I’ve spent a lot of time in 2012 playing games, but not a lot of time writing about them. As I did last year, I’d like to tell some stories or share some thoughts about the ones that meant the most to me this year. I’ll be posting one a day until Christmas. See all Games of 2012 posts.
If my post on Skyrim last year didn’t make it clear: I love games with a sense of place. I love games with plenty of ephemera and tiny things to explore off the beaten path. I love games where you can disregard the main plot and still have plenty to do.
It will then come as no surprise that I love Dishonored, this year’s big title from Arkane Studios and Bethesda. The world is not quite as wide open as Skyrim was, but I’d argue it has more character. The elaborate confines of Dunwall are a strange cross-pollination of London and steampunk, and the game gives you room to explore and plot your own paths rather than being shepherded down a straight line.
Dishonored – or rather, someone writing about it – opened my eyes up to an aspect of game design I hadn’t considered much before. Alec Meer’s “Dishonored: The Onion” was probably my favorite piece of writing on the subject of games this year, and may have also been the article that pushed me over the threshold to buy the game at all. Alec’s main message: *turn off the quest markers and slow down*.
If you want to rush around with a gun, shooting anything that moves, don’t buy Dishonored. It has put those things in there for you, and it offers slick, brutal, varied permutations on how to use them, but they are not its all. If you’re looking for 10+ hours of shooting men, or even stabbing men, you are well-served already and forever by games that do that, do it well, and do it for a long time. You and those like you are the victor of the great games race, and you have the spoils, many times over.
So let us have Dishonored. Let us have this one expensive, luxurious game that only truly works, only sings a glorious tune, only becomes a 20+ hour game if met by those who treat it in the spirit with which it is offered. Don’t tell us it’s too short and too slight just because you don’t find combing through its many layers, peeling back every last millimetre of artfully subdued skin, of interest. Because you want to rush to the conclusion, and you don’t believe anything that doesn’t explicitly inform reaching that conclusion is worthwhile.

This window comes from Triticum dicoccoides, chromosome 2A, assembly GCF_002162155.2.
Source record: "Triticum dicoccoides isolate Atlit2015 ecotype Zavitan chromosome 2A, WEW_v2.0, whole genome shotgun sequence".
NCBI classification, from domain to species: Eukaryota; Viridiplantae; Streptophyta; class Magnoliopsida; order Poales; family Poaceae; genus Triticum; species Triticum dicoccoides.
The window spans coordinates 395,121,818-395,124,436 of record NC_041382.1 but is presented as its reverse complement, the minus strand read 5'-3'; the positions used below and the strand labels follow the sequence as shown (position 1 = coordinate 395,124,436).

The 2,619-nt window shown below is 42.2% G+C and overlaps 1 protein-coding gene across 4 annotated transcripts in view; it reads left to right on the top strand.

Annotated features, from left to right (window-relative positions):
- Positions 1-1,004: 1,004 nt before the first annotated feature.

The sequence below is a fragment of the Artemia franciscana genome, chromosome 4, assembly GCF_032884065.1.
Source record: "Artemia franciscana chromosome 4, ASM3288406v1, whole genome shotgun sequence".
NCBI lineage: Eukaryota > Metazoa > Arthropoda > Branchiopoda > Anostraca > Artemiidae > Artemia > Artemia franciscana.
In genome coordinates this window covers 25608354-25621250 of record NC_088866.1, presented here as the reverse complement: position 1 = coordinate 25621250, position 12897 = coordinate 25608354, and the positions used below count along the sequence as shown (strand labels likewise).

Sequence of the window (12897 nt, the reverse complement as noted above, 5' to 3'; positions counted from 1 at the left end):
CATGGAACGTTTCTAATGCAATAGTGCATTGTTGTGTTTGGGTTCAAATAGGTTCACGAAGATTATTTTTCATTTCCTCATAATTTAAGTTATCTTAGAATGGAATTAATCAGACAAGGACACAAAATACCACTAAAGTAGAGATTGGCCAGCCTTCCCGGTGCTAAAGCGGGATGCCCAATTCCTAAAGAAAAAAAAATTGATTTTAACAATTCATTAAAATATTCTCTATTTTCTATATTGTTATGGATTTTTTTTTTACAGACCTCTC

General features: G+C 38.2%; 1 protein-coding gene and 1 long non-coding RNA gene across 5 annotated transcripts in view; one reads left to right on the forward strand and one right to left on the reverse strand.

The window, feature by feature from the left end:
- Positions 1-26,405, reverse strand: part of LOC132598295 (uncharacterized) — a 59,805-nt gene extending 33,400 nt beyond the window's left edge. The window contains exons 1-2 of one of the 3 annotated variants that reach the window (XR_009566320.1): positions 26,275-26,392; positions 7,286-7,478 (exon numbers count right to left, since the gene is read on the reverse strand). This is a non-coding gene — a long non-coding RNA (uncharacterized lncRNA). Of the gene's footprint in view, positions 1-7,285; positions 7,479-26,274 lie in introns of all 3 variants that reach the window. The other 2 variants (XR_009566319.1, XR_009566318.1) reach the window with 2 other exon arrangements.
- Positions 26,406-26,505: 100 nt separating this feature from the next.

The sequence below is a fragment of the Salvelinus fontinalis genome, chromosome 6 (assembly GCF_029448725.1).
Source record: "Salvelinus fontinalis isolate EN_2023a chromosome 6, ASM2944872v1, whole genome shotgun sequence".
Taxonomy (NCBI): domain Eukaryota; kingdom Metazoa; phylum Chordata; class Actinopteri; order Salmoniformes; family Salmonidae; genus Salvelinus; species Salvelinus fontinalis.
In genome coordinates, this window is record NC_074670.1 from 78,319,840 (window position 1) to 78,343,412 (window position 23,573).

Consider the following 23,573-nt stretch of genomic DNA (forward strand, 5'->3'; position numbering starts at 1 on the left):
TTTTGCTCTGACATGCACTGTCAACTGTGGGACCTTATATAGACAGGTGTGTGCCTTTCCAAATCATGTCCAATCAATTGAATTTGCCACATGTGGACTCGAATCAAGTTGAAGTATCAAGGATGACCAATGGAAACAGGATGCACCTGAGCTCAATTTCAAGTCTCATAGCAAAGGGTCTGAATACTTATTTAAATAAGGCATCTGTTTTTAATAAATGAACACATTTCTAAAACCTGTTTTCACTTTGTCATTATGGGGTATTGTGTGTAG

I had not yet completed Dishonored. It was a conscious choice, as I’m saving the rest for after I can upgrade my desktop later this month. But I had experienced and greatly enjoyed the “layers” Alec describes: stumbling my way down unknown streets; creeping in the shadows through a house I’m not sure I needed to break into; opting to not go straight through the front gate but always around the side.
And he’s absolutely right – turning off the quest markers DOES make the game better. Without an omni-present waypoint beckoning you into the distance, you are left to your own devices. You’re more prone to wander down a side hallway and discover something that helps enrich your understanding of the world. You’re less likely to know when a set piece is coming. It wouldn’t work if Dishonored was meant to be played linearly, but with so much in Dunwall that’s worth exploring, it’s a better choice than becoming a slave to the marker.
The next time you’re playing something, and that waypoint pops up in your view, ask yourself: can I find my own way? It may just be the better choice.
Dishonored is available on Playstation 3, Xbox 360, and Windows. My experiences were largely with the Windows version.